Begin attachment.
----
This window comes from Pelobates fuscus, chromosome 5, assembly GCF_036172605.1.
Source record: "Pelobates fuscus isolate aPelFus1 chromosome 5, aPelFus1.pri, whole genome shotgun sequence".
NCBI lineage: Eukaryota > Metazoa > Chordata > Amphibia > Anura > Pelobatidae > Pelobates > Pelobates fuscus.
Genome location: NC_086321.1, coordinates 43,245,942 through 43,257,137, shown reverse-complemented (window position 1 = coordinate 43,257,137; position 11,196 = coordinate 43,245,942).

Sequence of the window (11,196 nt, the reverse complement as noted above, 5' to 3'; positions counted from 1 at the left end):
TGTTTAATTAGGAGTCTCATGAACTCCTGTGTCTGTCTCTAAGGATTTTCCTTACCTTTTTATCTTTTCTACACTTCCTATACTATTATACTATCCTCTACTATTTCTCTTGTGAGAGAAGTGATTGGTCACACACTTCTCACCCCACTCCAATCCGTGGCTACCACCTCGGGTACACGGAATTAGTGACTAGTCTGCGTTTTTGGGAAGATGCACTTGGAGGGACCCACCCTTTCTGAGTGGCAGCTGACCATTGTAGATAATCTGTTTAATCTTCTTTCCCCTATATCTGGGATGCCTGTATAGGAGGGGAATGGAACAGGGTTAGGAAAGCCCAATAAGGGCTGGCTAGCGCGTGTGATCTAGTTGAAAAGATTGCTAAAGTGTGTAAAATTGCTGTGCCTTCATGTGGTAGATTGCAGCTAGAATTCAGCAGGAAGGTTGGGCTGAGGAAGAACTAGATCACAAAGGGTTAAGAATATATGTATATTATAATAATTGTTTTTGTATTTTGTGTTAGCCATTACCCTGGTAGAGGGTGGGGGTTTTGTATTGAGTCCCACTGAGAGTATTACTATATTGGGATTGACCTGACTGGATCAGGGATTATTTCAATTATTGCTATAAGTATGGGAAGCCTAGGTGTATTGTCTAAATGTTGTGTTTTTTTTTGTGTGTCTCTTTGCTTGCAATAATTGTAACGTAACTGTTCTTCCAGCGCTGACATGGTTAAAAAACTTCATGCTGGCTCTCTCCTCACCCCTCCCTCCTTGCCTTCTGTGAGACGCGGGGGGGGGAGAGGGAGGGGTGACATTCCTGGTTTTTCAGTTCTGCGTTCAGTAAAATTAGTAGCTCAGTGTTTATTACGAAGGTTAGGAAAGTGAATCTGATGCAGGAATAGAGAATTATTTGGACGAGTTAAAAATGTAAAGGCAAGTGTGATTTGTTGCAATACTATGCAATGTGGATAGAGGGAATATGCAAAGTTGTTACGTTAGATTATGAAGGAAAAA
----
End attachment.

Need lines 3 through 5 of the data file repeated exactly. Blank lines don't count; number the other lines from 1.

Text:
NCBI lineage: Eukaryota > Metazoa > Chordata > Amphibia > Anura > Pelobatidae > Pelobates > Pelobates fuscus.
Genome location: NC_086321.1, coordinates 43,245,942 through 43,257,137, shown reverse-complemented (window position 1 = coordinate 43,257,137; position 11,196 = coordinate 43,245,942).

Sequence of the window (11,196 nt, the reverse complement as noted above, 5' to 3'; positions counted from 1 at the left end):